How to Duckdive on a Surfboard

How to Duckdive on a Surfboard
An essential part of learning how to surf, duck diving will keep you from being washed backward by oncoming waves. As the waves start to roll in and the crowds grow, being able to execute a smooth duck dive becomes more crucial. Requiring repetition and practice, duck diving takes time to successfully master.


Difficulty: Moderately Challenging

Things You’ll Need:
  • Surfboard Waves
  • Surfboard
  • Waves
Step 1
Paddle hard to gain momentum when you see approaching waves. Place your hands on the rails to the side or slightly in front of your body. Keeping your arms straight as you push down, use the weight of your body to push the nose of your board under water. Leaning forward as you push will help submerge your surfboard.
Step 2
Take a deep breath before the wave breaks over your head. Your surfboard should be almost completely underwater by this point.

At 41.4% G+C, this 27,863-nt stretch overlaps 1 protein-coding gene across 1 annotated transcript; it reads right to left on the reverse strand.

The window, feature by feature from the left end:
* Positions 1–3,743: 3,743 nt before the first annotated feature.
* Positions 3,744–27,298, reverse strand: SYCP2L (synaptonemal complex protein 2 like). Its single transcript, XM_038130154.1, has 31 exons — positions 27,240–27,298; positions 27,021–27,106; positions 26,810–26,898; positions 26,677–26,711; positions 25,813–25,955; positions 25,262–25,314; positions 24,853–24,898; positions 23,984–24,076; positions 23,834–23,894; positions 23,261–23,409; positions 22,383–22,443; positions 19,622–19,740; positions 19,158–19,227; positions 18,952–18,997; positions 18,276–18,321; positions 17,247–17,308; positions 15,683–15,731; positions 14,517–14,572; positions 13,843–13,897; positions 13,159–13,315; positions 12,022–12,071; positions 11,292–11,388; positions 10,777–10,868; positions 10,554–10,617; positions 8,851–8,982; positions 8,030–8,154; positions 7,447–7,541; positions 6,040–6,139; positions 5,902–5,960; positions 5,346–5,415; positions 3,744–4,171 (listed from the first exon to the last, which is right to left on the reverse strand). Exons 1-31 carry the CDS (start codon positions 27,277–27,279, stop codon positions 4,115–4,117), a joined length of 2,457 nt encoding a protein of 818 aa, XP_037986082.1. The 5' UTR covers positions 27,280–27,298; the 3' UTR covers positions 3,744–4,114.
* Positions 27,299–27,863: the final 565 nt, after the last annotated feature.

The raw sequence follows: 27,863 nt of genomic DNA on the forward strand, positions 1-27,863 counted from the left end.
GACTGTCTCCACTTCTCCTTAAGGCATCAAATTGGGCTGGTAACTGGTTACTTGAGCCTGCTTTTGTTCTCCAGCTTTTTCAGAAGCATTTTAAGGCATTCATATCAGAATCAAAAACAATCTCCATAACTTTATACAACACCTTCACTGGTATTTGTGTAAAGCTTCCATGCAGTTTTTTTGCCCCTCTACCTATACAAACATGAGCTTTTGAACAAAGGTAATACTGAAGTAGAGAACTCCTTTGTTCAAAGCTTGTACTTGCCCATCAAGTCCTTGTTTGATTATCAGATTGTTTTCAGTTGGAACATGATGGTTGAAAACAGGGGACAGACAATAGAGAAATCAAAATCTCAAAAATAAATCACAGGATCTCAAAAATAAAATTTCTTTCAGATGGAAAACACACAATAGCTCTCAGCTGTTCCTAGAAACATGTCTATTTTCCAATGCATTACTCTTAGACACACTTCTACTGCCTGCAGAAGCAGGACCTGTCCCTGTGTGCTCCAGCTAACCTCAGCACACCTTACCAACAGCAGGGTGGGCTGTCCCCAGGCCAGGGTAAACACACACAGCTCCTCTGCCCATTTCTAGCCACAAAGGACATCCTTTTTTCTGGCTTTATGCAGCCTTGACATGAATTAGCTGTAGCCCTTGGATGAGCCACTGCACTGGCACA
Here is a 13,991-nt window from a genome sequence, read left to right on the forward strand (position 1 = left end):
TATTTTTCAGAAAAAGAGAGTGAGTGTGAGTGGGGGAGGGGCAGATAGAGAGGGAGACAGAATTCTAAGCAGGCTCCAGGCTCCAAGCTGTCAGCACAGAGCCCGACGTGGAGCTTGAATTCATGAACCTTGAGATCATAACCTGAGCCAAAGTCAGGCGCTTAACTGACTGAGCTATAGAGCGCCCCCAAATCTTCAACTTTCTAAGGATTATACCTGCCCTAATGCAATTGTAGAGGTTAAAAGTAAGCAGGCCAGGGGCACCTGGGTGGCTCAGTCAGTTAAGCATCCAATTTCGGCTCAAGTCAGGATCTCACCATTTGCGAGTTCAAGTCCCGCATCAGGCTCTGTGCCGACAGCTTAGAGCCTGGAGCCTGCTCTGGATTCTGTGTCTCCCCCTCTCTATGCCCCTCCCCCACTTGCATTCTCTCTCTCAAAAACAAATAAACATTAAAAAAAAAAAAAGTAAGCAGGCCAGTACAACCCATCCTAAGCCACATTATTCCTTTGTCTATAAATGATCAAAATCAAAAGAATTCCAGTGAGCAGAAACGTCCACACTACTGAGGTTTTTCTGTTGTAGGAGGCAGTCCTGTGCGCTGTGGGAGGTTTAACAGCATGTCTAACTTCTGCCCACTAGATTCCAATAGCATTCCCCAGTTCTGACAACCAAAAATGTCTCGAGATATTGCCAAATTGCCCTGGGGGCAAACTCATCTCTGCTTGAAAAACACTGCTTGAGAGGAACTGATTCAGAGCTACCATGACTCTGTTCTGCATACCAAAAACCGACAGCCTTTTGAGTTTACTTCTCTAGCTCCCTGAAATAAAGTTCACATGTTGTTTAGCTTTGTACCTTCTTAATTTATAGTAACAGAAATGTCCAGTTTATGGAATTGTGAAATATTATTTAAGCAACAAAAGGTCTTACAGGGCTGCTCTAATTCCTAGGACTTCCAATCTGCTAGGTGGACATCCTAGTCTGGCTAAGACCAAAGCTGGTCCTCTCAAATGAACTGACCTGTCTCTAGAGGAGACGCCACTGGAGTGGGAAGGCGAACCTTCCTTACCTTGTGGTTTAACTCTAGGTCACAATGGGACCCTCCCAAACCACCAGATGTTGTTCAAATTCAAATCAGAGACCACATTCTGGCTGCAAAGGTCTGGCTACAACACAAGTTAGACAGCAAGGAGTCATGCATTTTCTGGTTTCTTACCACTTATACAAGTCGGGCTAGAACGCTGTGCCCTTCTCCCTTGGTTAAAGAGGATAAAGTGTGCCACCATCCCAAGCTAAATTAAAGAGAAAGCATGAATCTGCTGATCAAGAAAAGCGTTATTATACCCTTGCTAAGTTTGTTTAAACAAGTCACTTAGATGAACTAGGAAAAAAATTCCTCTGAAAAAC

Step 3
Create little resistance as possible as the wave breaks over your body by holding your body flat against the board while continuing to push down with your back foot or knee to level the board out under water.
Step 4
Hold on to your board even if the wave jerks you around. Remaining relaxed will allow you to stay with the movement of your duck dive. If you lose your board at any time, be sure to protect your head and keep your body as relaxed as possible so you can float toward the surface.
Step 5
Aim your board back toward the surface as the wave passes overhead. If you have executed the duck dive correctly, you should resurface and be in position to start paddling again. Remember to keep your forward momentum in case you have to duck dive again.

Tips & Warnings

Do not try to execute a duck diving while on a long board; instead try using the "turtle-roll" to quickly and safely get you through waves.
To prevent injury, never release your surfboard while other surfers are nearby.

Article Written By Patricia Poulin

Patricia Poulin is a freelance writer based out of the western slope of Colorado. Poulin's travels and insight have chronicled in print media resources, such as "Inside Outside" and "Breathe" magazine. She is also a regular contributor for other various publications including "USA Today." Poulin holds a Bachelor of Arts in English from the University of California, Santa Barbara.

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